Tuesday, July 22
Mrs. Elton Sez: Scatterbrained Scheme Solicits Blackmail
Dear Mrs. Elton,
Modesty and shame prevent me from revealing my real name in seeking your advice, though I will tell you that I am seventeen years old and have been out for nearly twelve months.
I have participated in a deed that, if I were to be discovered, will brand me a fallen woman and shame my family for all eternity. Two nights ago, and several hours before the break of dawn, I eloped with my beloved Crispin. My Papa detests him, calling him a coxcomb and a ne’er-do-well fortune hunter, but I think my Crispin is the handsomest man in all of England. Like a hero of old, he helped me down the oak tree near my window and into his new curricle. We made great speed until the wheels became hopelessly mired in mud. Dark clouds had masked the full moon, which we had counted on to guide us. Crispin, alas, made a wrong turn off the main road. We had not even gone as far as eight miles! Thus, we had no choice but to turn back on one of the horses, for we were much too close to home. Oh, how deliciously wicked I felt sitting bareback behind Crispin and clinging to his manly waist as he guided his horse, but that is neither her nor there, for I am straying from my tale of woe. We arrived at my front door just as day was breaking. Crispin and I were ever so careful not to be seen and I believed that I had slipped into my bedroom unnoticed, for the servants were just rising.
Alas and alack I was wrong. A footman had witnessed my stealthy entry. Unless I pay him £500 he threatens to expose us to my parents! Oh, Mrs. Elton, has any girl ever been more unfortunate than I? I could sell my pearls, I suppose, but would such a sacrifice silence that awful man? What would prevent this blackmailer from asking for more money? If my Papa were to find out, he will ban me from ever seeing Crispin again, Indeed, Papa’s temper is legendary and I fear he will place me in some horrid Irish Catholic convent! Oh, Mrs. Elton, I have no time to lose. Please be speedy with your advice and tell me what to do. Sell my pearls, or do nothing and risk losing the love of my life?
Most desperately and sincerely yours,
Caught and fearful of the consequences
Mrs. Elton's Reply
Dear Nameless Sinner,
You wicked, wicked girl. Imagine one with the face, the effrontery, the abominable lack of shame, to address such a letter as that to a respectable lady, and a vicar's wife, what is more! Heaven above! I never thought I should see such an object as your letter. It is positively polluting the pure and wholesome atmosphere of my caro sposo's vicarage - you may be very sure I shall burn the thing at once, lest any one see it, and associate my name with such scandalous doings.
A girl who would sell her pearls! I never heard of such a proceeding. Young lady, do you not know that girls of family and reputation, do not - sell - their jewels, particularly not pearls that have doubtless been given them by their dearest father and mother? If you sell your pearls, you will put yourself outside the pale, quite apart from society, and no decent person can ever admit you into polite company again. You will have to go live in a cottage with an attendant and no wax candles, and who is to support you, when you are in such a situation, I cannot think.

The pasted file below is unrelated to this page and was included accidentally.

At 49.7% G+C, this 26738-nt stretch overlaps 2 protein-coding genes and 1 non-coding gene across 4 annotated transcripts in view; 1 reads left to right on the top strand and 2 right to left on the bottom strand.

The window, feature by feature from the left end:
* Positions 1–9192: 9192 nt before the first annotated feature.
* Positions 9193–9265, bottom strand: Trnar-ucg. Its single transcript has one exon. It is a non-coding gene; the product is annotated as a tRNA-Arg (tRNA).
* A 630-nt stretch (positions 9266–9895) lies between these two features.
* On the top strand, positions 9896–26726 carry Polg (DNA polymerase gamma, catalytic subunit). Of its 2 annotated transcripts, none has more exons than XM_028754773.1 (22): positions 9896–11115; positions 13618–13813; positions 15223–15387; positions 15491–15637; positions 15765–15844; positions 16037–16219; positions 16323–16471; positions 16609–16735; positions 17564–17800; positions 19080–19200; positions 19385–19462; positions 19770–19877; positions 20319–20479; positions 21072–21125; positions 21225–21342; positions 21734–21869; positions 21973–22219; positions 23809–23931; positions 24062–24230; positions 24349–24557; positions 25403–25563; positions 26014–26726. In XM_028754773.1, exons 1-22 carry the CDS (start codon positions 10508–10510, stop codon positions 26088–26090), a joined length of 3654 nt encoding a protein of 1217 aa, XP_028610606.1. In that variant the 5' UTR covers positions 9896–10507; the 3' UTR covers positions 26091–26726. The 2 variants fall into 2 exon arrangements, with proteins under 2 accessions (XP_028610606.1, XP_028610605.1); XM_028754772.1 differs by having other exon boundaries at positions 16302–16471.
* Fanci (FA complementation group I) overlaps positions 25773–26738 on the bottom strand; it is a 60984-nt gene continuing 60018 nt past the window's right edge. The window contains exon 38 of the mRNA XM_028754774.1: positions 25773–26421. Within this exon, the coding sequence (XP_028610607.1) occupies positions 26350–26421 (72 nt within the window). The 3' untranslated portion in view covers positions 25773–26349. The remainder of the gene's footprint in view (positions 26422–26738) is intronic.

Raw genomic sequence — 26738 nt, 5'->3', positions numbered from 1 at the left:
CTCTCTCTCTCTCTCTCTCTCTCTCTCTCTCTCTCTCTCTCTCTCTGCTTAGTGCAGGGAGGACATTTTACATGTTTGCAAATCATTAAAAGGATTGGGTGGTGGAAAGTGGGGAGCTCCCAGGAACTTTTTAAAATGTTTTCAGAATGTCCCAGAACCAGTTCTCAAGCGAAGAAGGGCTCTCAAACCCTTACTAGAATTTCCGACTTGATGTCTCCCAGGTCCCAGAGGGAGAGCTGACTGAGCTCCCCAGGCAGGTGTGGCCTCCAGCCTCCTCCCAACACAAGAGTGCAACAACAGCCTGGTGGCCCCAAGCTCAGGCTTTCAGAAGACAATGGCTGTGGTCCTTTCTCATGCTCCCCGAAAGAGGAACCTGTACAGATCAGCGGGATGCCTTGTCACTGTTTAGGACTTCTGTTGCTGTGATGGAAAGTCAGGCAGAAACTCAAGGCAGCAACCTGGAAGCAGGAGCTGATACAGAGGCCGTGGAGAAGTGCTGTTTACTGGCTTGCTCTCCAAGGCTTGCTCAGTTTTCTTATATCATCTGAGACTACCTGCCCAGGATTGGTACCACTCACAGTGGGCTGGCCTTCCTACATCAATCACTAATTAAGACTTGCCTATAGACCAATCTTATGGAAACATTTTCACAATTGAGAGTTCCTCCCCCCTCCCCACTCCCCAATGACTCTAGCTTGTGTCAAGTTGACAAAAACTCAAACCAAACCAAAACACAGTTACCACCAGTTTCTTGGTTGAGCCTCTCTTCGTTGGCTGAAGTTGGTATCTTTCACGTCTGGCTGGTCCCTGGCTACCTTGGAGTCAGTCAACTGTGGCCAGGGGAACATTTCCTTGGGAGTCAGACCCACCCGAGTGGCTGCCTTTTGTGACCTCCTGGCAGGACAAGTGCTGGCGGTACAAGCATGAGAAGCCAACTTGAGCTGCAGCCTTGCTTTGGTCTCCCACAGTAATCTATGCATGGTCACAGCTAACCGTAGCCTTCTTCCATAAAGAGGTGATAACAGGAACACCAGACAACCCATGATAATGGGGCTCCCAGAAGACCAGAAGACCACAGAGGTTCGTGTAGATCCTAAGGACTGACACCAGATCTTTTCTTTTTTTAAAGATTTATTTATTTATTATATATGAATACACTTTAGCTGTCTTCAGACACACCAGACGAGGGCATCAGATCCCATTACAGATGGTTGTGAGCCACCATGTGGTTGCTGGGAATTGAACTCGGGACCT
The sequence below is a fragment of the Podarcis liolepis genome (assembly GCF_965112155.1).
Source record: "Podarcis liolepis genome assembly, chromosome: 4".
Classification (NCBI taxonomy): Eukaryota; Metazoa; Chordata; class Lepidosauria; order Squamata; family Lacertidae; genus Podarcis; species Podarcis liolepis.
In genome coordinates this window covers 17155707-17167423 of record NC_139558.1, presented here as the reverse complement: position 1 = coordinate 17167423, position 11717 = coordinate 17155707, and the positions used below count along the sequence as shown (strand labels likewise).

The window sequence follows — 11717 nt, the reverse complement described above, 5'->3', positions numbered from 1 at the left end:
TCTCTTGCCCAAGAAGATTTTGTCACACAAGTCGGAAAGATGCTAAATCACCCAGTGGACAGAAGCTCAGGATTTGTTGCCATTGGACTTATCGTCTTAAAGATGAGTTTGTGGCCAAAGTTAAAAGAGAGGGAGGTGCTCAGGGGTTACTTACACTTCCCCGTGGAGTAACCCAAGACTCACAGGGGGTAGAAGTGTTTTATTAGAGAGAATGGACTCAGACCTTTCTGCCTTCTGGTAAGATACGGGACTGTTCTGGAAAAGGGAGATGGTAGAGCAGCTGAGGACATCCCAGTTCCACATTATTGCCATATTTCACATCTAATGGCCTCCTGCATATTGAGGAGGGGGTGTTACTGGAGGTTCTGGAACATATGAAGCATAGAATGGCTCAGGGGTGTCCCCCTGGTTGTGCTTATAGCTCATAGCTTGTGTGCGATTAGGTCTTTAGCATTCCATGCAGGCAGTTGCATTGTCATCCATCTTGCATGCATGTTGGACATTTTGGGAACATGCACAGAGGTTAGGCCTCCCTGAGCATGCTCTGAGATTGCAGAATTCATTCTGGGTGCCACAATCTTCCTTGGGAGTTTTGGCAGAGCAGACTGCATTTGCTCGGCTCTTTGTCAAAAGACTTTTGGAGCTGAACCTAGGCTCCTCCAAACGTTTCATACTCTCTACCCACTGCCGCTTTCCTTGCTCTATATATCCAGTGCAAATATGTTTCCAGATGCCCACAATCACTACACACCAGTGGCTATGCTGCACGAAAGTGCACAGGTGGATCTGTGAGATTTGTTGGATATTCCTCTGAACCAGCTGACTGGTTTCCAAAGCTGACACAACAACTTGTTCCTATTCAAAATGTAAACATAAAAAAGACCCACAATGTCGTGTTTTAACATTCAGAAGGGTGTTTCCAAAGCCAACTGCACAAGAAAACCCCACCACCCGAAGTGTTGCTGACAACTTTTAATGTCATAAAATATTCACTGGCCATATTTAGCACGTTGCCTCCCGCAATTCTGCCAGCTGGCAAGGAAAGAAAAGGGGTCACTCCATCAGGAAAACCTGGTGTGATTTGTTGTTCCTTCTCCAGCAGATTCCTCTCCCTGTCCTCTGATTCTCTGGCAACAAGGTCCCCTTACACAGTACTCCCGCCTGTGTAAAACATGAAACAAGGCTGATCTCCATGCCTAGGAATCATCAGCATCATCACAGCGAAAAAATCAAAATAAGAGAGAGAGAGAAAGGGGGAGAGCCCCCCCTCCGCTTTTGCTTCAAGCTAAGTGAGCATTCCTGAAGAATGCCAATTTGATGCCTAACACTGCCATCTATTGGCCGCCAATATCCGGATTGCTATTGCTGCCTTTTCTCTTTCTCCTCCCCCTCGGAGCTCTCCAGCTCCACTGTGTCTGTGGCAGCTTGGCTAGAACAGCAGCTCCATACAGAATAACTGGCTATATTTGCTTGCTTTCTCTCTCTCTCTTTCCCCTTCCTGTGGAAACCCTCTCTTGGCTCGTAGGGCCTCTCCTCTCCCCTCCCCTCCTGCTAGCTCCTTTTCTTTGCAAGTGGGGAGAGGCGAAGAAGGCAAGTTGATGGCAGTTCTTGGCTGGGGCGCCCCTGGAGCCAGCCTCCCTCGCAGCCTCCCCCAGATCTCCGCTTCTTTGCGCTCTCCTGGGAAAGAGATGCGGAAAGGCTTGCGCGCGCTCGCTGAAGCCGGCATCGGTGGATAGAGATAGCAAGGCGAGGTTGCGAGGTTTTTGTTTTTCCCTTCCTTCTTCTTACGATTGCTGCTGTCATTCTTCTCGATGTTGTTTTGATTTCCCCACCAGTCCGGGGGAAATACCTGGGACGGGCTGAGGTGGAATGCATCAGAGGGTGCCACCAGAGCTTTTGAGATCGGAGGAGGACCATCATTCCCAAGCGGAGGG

Quite plainly, you are a very sad, sad girl. Only a sad, scatterbrained creature would conceive of such a foolish scheme. From this I can infer that you was not very well educated. I pass over the episode with Mr. Crispin, because I am very sure it is all a story; your phrase, "Dark clouds masked the full moon," gives it all away. Young lady, I have seen your sort before. Girls of seventeen who are given to scribbling fiction (and your reluctance to give your real name is also a clue), are doing very great harm to themselves. My advice to you I will certainly give: Hereafter, read more, and write less. A course of improving books is what you need. Allow me to recommend Samuel Johnson in particular. That is not so dull as reading sermons or homilies, but much, very much, ought you to learn from that great and good man. But pray put up your pen, that runs away with you! Such fancies are dangerous. You can see for yourself the courses into which they tend to lead your imagination - the idea, the very idea of selling your pearls! For how can you ever hope to make a show in the world as a married woman (if ever you are fortunate enough to receive a good offer, from a more substantial sort of gentleman than your fictionary Crispin - what a name - do you honestly expect me to believe in his existence?), without a decent set of family pearls?
On the very slight chance (I do not seriously consider it, and will dismiss it from my mind instantly, and I hope you will follow my example) that there is any grain of truth to the story, immediately go to your father and mother and tell them that this footman has made advances to you, and must be dismissed at once without a character. If he rants and storms about Crispin, calmly point out that such a fairy tale is not likely, as you were sitting at home on the night in question reading Samuel Johnson.
Your sincere friend and well wisher,
Mrs. Elton Sez is written/channeled by Austen-esque author Diana Birchall. Please join her on Tuesdays and Fridays for her sage and sometimes sardonic voice, as she graciously condescends to advise on a variety of subjects.